By Sankar Ray
With a little more than a month to go for the three-day polling during 25- 27 July to elect 272 Members of National Assembly in the 342-seat national parliament, Pakistan’s ten years of uninterrupted freedom from military dictatorship palpitate. The electorate comprises 105.96 million, slightly more than 50 per cent of total population, estimated at 21 million. Ten MNAs will be from religious minorities and 60 are reserved for women while the rest is by proportional representation from parties getting more than 5 per cent of valid votes. Of the registered voters, 55.9 percent are males and 44.1 percent females. Alongside the National Assembly, elections are taking place for provincial legislatures of Punjab, Sind, Khyber Pakhtunkhwa and Balochistan as well.
Although it’s not judicious to predict the poll outcome, the general impression is that the Pakistan Muslim League (Nawaz) is set for re-election, although the party’s top boss Nawaz Sharif, removed from the prime ministership for dishonesty, is barred from contesting. The noise, generated by Pakistan Tehreek-i-Insaf, led by Imran Khan, with the promise to provide 10 million jobs within 100 days if voted to power at Islamabad, seems to be taken with a pinch of salt. Pak economists find it too hard to digest. Reaction from the PML(N) came through the interior minister Ahsan Iqbal, finance Minister Miftah Ismail and special adviser to PM for revenue Haroon Akhtar Khan at a press conference “The plan is plagued with internal contradictions .Pakistan will not be won by presentation; it will be won over by performance” . Iqbal ridiculed the PTI chief as a “NATO commander — No Action, Talk Only”.
Right to candidacy of Khan and former President Asif Ali Zardari too has been challenged in the court, although it might be in vain given that Zardari is accused of not having paid taxes for purchase of 1,500 acres of agricultural land in Sanghar. The allegation against the PTI chairman is his connection with the Sita White scandal. Former chief justice of Pakistan Iftikhar Muhammad Chaudhry has threatened Khan of filing a challenge questioning his eligibility to hold public office under Article 62 (1)(f) of the Constitution.
If the former cricket Test skipper were so confident of winning the poll battle at the centre, why is he contesting from five constituencies, Bannu, Islamabad-II, Mianwali, Lahore IX and Karachi East–II? However, the practice of contesting from more than one seat by big wigs is a feature of parliamentary democracy in a state plagued by externally-inspired (and financed) terrorism in the guise of religious purity. PML(N) leader Shahid Khaqan Abbasi has filed nomination from Lahore XII and Dera Gazi Khan IV while Pakistan’s People Party co-chairman Bilawal Bhutto Zardari is to contest from Malakand, Larkana-I and Karachi South I seats.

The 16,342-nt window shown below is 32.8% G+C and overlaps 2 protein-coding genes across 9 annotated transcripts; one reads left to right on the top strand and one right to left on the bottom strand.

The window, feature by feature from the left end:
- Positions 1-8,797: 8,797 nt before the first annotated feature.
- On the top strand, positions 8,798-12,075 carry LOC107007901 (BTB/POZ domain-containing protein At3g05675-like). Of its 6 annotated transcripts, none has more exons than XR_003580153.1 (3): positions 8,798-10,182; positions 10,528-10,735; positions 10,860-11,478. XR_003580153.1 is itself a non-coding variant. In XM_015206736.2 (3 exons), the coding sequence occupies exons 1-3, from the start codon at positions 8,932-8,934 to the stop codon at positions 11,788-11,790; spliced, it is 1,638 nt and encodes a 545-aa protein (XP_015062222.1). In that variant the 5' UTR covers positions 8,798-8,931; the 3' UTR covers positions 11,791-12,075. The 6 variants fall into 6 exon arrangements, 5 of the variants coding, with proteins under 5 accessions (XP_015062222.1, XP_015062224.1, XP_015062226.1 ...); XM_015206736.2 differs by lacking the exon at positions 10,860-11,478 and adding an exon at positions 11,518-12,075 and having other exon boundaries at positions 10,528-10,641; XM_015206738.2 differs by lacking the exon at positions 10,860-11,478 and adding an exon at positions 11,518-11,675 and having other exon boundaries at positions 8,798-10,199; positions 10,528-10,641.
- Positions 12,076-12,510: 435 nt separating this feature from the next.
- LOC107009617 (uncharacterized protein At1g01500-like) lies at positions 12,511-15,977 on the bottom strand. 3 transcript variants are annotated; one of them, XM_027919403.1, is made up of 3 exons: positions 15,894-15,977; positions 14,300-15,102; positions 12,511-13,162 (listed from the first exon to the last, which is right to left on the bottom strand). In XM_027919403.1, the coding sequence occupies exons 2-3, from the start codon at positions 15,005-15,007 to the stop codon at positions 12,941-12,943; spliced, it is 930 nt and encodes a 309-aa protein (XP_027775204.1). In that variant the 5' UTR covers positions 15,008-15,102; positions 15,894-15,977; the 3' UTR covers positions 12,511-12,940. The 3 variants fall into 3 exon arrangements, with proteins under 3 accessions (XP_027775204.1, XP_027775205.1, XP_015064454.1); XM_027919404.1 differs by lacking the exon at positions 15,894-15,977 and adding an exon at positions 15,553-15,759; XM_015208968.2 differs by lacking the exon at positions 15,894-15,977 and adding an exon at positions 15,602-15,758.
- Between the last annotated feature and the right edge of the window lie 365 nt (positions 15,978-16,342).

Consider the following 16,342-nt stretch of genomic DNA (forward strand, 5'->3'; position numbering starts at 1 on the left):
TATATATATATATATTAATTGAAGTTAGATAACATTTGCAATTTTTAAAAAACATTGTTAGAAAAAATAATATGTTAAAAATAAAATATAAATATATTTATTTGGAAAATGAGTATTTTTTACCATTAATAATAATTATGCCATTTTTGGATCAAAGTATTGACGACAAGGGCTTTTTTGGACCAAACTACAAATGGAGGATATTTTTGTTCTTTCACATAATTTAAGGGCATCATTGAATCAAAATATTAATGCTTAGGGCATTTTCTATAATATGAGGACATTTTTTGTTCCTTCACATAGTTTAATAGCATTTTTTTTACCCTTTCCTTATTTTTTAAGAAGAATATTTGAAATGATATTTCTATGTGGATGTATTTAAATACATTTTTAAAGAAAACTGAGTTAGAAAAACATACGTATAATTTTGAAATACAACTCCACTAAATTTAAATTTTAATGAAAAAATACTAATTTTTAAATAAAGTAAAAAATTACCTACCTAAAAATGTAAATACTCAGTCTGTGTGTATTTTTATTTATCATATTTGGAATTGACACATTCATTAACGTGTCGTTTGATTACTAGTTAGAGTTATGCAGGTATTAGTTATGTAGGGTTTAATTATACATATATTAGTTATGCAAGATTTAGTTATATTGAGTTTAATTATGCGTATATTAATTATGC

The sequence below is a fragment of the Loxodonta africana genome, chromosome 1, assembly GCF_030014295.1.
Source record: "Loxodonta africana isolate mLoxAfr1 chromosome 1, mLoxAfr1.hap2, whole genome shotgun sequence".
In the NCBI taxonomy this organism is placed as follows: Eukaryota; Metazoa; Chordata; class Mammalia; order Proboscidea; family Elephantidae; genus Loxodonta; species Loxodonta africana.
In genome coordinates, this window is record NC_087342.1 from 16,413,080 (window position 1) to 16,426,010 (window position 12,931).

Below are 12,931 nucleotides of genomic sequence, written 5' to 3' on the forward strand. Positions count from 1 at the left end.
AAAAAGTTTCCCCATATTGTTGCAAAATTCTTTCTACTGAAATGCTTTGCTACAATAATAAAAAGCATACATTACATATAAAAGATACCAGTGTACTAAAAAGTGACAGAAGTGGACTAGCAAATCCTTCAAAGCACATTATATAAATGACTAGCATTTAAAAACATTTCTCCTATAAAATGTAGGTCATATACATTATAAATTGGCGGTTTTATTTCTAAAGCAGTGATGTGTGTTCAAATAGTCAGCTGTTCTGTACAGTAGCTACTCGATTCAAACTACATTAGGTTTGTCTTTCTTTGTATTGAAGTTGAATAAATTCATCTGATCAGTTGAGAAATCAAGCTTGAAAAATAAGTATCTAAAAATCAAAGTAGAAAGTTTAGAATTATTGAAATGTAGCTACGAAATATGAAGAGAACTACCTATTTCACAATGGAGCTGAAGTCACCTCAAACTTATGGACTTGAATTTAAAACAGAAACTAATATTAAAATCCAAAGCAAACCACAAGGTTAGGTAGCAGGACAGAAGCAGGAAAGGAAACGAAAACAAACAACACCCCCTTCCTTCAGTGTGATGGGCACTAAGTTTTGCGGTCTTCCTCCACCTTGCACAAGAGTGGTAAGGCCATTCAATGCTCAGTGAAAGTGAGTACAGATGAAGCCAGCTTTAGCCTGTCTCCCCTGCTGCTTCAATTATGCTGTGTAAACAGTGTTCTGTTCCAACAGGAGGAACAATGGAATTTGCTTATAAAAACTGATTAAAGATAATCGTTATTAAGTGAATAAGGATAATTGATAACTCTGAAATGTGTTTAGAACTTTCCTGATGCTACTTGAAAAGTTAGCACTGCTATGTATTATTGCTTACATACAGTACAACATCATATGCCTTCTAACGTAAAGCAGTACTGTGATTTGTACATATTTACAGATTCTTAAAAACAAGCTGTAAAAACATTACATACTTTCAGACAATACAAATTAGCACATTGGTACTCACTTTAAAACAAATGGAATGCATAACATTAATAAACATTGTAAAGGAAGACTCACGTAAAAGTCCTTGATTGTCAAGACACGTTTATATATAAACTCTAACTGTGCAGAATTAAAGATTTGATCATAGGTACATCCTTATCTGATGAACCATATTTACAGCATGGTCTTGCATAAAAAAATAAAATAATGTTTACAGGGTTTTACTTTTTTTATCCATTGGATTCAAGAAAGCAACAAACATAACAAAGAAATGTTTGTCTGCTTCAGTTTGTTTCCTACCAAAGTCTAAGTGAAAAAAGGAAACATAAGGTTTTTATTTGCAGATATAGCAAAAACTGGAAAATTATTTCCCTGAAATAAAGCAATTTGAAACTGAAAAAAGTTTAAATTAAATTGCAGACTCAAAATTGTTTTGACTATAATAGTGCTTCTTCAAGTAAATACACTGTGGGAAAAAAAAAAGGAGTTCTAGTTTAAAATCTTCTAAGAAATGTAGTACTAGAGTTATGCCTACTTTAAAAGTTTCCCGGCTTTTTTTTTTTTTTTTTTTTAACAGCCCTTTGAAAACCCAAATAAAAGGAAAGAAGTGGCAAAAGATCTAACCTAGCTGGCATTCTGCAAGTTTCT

Khan is up against the National Database and Registration Authority alleging that it has been helping PML(N) by proving data to the latter in the election. PTI is about to move the Election Commission of Pakistan demanding that NADRA chief Usman Mobin be sacked. The NADRA spokesperson, reacting to the accusation in Geo News, told Radio Pakistan that the allegations are ‘fabricated and baseless’. He elaborated the point further that NADRA’s role in conduct of elections is very limited as it extends technical assistance only in accordance with law and constitution. It really acts as per the Pak Constitution. For instance, it unblocked national identity card (NIC) and passport of former military dictator General Pervez Musharraf under orders from the Supreme Court.
Celebrities of film and stage are in the fray. Among them are Kanwal Noman, former PML(N) MPA, renowned TV and film artist Sajid Hassan, who has a massive fan following locally and nationally, and singer-turned-philanthropist Abarul Haq, pitted by PTI against the acerbic interior minister and PML(N) leader Ahsan Iqbal.
Subalterns too have come forward albeit symbolically to take up the cudgels for ‘the wretched of the earth. To name one, Sunita Parmar Menghwar braves the feudal-electoral system in Sindh as the first woman to contest in the upcoming general elections in Tharparkar, the land of highly revered communist leader, the late Jam Saqi. “Thari women are even ready to fight the lion,” she told The Express Tribune after submitting her nomination papers as an independent candidate from the PS-56 constituency for the Sind provincial legislature. The 30-year-old civil rights functionary snapped fingers at PPP and others for their protracted neglect of burning issues “such as drinking water, health and education. I felt the urge to step up fight for our people.”
Syed Zeeshan Haider, CEO and chairman of Haider group of companies, who hosts a current affairs talk show on PTV News, endorses these issues. In an article, he mentions “water scarcity; the lack of sustainable development projects; an increasingly unemployed youth population; the lack of focus on human development projects; a continuous reduction in the foreign exchange reserves; the increase in non-developmental expenditures; the increase in public debt; the unequal distribution of wealth; the rising deprivation in Baluchistan, interior Sindh, and Southern Punjab; unpleasant relations in the region, especially with the eastern and western neighbours” as the key problems and has drawn attention to law-makers’ moral responsibility to implement the relevant Article 140 of the Constitution. The pity is that only 3.5 percent of the gross domestic product is spent on health and 2.8 percent goes to education. (IPA Service)